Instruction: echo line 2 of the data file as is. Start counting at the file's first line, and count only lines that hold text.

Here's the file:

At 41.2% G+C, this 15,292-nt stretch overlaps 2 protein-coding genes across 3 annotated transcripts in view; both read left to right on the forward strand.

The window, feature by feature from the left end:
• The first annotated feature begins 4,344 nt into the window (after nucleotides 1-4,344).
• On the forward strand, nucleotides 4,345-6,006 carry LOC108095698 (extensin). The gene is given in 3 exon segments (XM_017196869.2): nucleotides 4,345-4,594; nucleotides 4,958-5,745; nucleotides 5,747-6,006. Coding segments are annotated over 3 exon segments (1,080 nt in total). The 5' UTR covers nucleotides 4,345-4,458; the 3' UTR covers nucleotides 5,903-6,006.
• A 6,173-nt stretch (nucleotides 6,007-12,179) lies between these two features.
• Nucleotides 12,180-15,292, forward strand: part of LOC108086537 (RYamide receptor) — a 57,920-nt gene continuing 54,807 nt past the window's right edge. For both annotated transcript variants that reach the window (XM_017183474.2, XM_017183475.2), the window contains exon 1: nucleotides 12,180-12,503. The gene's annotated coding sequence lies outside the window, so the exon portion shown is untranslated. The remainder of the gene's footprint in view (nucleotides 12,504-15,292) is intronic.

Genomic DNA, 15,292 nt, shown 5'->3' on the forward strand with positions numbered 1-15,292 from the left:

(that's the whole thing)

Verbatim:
The window, feature by feature from the left end: